Online Certificate Degrees at Butte College
Beginning in the spring 2000 semester, Butte College will be offering a new way for students to get a Certificate of Achievement in either Natural Resources or Parks and Recreation, and they can stay at home to do it.
There is a lot of built up frustration among Californians who want to go to school. Its not the cost, its the time, said Dr. Richard Slavich, a Butte College Agriculture and Natural Resources instructor who offers several science courses over the Internet, in addition to numerous courses via cable television or videotape.
Slavich, the first faculty member to offer Internet classes at Butte College, has elevated his efforts by offering the two totally online Certificates of Achievement. Its really starting to gain some momentum. I cant believe the interest that comes from the offering of Internet classes here at the college, he said.
Butte College has a reputation of aggressively pursuing distance learning opportunities, lead by Dr. Slavich and others, such as the now common television courses and courses-via-video. In 1998, the college launched into cyberspace to offer selected courses to anyone, anywhere, via the Internet.
To understand the roots of the virtual university, one can look back to the early years of correspondence courses where postal mail was the primary teacher-student contact. Today, class assignments are posted on a Web page, and are accessible to every student via the Internet. Homework and assignments are transmitted via e-mail; the instructors comments and responses are posted and available to all students at any time; and real time chat rooms and video streaming function as alternatives to the lecture forum.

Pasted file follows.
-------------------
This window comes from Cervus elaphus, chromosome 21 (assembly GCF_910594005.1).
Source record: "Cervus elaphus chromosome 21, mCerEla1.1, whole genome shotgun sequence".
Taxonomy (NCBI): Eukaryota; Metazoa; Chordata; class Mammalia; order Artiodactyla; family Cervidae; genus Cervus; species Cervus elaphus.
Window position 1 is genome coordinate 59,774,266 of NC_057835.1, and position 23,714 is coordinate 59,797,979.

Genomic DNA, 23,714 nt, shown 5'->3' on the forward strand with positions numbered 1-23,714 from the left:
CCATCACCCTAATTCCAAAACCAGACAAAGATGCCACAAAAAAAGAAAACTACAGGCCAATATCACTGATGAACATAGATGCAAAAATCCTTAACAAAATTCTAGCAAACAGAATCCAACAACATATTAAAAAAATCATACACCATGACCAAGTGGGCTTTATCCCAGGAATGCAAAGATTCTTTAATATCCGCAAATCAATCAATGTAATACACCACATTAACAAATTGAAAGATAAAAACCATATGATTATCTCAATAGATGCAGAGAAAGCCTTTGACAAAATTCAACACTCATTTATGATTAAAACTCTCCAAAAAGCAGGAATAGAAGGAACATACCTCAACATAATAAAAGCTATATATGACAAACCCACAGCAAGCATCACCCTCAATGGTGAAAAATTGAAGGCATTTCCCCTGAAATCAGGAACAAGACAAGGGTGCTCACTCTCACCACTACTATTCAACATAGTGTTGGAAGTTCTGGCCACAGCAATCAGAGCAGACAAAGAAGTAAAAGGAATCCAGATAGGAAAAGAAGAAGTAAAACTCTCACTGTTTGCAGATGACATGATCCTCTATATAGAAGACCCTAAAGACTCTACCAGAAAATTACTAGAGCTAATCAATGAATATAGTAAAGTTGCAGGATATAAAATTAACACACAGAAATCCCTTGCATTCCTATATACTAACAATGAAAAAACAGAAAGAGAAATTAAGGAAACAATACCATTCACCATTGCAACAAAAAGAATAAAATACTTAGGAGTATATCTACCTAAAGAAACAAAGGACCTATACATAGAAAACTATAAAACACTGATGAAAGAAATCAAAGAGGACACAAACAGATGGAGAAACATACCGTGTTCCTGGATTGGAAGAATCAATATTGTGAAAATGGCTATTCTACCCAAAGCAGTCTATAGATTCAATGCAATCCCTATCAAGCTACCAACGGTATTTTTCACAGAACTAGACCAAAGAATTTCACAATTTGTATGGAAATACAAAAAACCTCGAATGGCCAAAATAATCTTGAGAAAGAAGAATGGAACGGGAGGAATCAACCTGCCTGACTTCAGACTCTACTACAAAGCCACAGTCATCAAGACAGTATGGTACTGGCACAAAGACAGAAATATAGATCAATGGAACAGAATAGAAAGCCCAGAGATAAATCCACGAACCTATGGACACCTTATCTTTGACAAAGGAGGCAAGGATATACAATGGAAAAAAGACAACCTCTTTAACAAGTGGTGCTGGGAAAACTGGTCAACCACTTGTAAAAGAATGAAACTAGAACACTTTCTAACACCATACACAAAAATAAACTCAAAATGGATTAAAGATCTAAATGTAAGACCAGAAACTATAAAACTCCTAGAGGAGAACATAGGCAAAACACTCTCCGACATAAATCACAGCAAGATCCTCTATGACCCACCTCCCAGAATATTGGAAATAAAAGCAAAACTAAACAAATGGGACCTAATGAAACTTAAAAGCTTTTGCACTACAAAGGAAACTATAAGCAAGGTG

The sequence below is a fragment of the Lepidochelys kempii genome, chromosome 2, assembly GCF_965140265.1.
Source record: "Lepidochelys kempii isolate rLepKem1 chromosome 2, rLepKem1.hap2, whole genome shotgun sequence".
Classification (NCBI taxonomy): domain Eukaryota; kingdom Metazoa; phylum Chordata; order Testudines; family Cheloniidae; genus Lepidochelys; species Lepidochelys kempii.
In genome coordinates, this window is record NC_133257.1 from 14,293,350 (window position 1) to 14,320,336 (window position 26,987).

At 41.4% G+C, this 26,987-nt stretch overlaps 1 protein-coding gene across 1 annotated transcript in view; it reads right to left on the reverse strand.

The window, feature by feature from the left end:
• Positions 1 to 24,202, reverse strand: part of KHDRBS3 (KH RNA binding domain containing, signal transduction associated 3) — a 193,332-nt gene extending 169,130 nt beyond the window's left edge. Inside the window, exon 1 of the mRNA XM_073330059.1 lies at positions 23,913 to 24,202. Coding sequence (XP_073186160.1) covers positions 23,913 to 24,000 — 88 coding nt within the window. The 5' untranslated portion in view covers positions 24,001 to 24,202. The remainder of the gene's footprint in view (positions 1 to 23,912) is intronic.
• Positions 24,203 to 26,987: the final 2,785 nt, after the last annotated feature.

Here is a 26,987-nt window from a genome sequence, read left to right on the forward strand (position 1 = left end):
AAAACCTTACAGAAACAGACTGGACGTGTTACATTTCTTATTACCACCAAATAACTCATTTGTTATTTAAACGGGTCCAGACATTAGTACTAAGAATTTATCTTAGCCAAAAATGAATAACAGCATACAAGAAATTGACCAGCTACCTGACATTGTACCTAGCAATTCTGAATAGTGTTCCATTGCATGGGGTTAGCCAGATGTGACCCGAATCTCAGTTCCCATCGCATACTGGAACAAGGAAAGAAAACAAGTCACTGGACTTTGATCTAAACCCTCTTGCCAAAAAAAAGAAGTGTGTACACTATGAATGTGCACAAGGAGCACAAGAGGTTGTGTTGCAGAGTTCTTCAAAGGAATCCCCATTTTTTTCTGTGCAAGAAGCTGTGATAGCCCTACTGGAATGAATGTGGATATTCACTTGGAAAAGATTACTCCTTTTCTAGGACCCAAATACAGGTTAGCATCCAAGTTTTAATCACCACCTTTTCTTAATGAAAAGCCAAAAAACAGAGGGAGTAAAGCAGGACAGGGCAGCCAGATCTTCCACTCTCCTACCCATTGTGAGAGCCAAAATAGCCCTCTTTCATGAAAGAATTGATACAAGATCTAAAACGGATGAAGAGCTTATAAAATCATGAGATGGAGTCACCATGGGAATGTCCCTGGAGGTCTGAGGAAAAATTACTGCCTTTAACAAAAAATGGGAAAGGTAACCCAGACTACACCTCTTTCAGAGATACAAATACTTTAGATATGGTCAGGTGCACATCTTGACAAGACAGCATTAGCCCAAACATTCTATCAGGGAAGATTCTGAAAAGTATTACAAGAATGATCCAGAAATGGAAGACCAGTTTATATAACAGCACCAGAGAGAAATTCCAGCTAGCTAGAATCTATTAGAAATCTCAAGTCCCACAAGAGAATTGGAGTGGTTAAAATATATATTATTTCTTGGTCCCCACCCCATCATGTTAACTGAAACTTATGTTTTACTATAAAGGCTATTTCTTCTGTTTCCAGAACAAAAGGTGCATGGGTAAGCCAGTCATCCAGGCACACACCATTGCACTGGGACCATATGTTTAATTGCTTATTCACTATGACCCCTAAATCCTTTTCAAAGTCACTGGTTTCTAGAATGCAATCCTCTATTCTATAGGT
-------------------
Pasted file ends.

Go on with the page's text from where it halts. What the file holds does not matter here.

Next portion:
The Internet is often a stepping-stone for students who normally would not participate in the classroom. I see more student interaction on the Web than in the classroom, commented Slavich.
The fall 1999 semester has seen the highest enrollment to date for Slavichs distance class sections. I foresee no limit to enrollment for those institutions that meet the demand future students will place on technically savvy institutions, he said. Other Butte College instructors have also recently begun offering Web courses, but are generally limiting their enrollments during these early exploratory stages.
At Butte College, the Internet courses are a natural progression for Slavich, who has been pioneering distance learning courses for years, as he continues to develop courses on video and will soon be moving into the DVD format.
My pressure to develop classes of this type (online) is from my students, said Slavich, explaining how firefighters, farmers, and others who cannot commit to a traditional schedule, seek the flexibility of his distance courses.
However, many students still prefer to be in the classroom with a professor. Slavich agreed, the textbook is alive and well for the immediate future. There are still big hurdles to overcome, and questions to answer for higher education. For example, educational traditionalists ask: How do you attract students used to traditional classrooms? Is it fair to limit public education courses to only those who can afford a computer and online server provider? How should fees be handled if a student takes courses from different colleges?
Right now were at a stage where we cant honestly answer all of those questions, but we (educators) will probably be forced to come to terms with these questions much sooner than later. Nevertheless, Slavich has no plans of slowing down developing distance classes, and he anticipates that the college will offer a totally online Associate degree in Natural Resources by the spring 2001 semester.